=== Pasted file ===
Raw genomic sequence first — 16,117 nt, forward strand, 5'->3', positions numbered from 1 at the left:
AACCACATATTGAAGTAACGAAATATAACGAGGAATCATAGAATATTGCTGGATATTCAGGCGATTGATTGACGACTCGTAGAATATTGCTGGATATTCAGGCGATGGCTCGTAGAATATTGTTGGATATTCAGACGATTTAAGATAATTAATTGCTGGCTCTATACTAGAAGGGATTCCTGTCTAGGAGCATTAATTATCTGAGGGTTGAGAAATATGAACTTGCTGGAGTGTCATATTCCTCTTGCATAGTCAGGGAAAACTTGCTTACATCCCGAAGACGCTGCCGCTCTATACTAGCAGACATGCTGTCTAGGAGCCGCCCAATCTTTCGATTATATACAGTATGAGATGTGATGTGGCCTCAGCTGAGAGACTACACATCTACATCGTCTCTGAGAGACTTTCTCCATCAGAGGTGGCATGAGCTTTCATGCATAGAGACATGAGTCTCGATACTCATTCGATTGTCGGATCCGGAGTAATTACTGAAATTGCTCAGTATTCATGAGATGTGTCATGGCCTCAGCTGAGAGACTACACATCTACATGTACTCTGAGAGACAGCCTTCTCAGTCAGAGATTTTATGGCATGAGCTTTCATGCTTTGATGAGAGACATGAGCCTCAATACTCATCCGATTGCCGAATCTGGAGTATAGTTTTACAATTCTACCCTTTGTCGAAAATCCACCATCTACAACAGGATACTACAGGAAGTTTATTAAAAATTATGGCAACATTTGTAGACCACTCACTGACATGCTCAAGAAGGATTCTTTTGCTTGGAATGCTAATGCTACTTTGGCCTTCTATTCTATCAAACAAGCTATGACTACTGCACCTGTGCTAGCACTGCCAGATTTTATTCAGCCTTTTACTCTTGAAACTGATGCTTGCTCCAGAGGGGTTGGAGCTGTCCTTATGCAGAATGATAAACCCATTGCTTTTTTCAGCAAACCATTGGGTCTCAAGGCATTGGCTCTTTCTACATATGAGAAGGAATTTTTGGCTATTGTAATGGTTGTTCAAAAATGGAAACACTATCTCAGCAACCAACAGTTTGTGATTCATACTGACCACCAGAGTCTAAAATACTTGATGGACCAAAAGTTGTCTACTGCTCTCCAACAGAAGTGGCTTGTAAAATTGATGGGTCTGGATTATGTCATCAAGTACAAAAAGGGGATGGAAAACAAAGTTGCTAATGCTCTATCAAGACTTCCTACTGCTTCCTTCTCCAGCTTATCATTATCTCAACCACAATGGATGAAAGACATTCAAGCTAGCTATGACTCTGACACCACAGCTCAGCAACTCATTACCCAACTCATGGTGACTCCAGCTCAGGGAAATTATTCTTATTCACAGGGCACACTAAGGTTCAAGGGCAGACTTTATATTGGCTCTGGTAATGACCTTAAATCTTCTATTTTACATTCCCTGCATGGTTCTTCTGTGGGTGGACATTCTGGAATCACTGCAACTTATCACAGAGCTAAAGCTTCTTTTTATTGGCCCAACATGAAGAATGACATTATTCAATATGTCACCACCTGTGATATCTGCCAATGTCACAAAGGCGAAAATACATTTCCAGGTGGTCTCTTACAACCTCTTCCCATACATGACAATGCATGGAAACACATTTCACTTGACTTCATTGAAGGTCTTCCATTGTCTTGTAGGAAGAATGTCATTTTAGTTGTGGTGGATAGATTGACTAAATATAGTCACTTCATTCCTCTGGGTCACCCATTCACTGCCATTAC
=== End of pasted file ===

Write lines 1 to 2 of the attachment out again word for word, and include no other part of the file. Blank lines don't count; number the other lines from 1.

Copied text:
Raw genomic sequence first — 16,117 nt, forward strand, 5'->3', positions numbered from 1 at the left:
AACCACATATTGAAGTAACGAAATATAACGAGGAATCATAGAATATTGCTGGATATTCAGGCGATTGATTGACGACTCGTAGAATATTGCTGGATATTCAGGCGATGGCTCGTAGAATATTGTTGGATATTCAGACGATTTAAGATAATTAATTGCTGGCTCTATACTAGAAGGGATTCCTGTCTAGGAGCATTAATTATCTGAGGGTTGAGAAATATGAACTTGCTGGAGTGTCATATTCCTCTTGCATAGTCAGGGAAAACTTGCTTACATCCCGAAGACGCTGCCGCTCTATACTAGCAGACATGCTGTCTAGGAGCCGCCCAATCTTTCGATTATATACAGTATGAGATGTGATGTGGCCTCAGCTGAGAGACTACACATCTACATCGTCTCTGAGAGACTTTCTCCATCAGAGGTGGCATGAGCTTTCATGCATAGAGACATGAGTCTCGATACTCATTCGATTGTCGGATCCGGAGTAATTACTGAAATTGCTCAGTATTCATGAGATGTGTCATGGCCTCAGCTGAGAGACTACACATCTACATGTACTCTGAGAGACAGCCTTCTCAGTCAGAGATTTTATGGCATGAGCTTTCATGCTTTGATGAGAGACATGAGCCTCAATACTCATCCGATTGCCGAATCTGGAGTATAGTTTTACAATTCTACCCTTTGTCGAAAATCCACCATCTACAACAGGATACTACAGGAAGTTTATTAAAAATTATGGCAACATTTGTAGACCACTCACTGACATGCTCAAGAAGGATTCTTTTGCTTGGAATGCTAATGCTACTTTGGCCTTCTATTCTATCAAACAAGCTATGACTACTGCACCTGTGCTAGCACTGCCAGATTTTATTCAGCCTTTTACTCTTGAAACTGATGCTTGCTCCAGAGGGGTTGGAGCTGTCCTTATGCAGAATGATAAACCCATTGCTTTTTTCAGCAAACCATTGGGTCTCAAGGCATTGGCTCTTTCTACATATGAGAAGGAATTTTTGGCTATTGTAATGGTTGTTCAAAAATGGAAACACTATCTCAGCAACCAACAGTTTGTGATTCATACTGACCACCAGAGTCTAAAATACTTGATGGACCAAAAGTTGTCTACTGCTCTCCAACAGAAGTGGCTTGTAAAATTGATGGGTCTGGATTATGTCATCAAGTACAAAAAGGGGATGGAAAACAAAGTTGCTAATGCTCTATCAAGACTTCCTACTGCTTCCTTCTCCAGCTTATCATTATCTCAACCACAATGGATGAAAGACATTCAAGCTAGCTATGACTCTGACACCACAGCTCAGCAACTCATTACCCAACTCATGGTGACTCCAGCTCAGGGAAATTATTCTTATTCACAGGGCACACTAAGGTTCAAGGGCAGACTTTATATTGGCTCTGGTAATGACCTTAAATCTTCTATTTTACATTCCCTGCATGGTTCTTCTGTGGGTGGACATTCTGGAATCACTGCAACTTATCACAGAGCTAAAGCTTCTTTTTATTGGCCCAACATGAAGAATGACATTATTCAATATGTCACCACCTGTGATATCTGCCAATGTCACAAAGGCGAAAATACATTTCCAGGTGGTCTCTTACAACCTCTTCCCATACATGACAATGCATGGAAACACATTTCACTTGACTTCATTGAAGGTCTTCCATTGTCTTGTAGGAAGAATGTCATTTTAGTTGTGGTGGATAGATTGACTAAATATAGTCACTTCATTCCTCTGGGTCACCCATTCACTGCCATTAC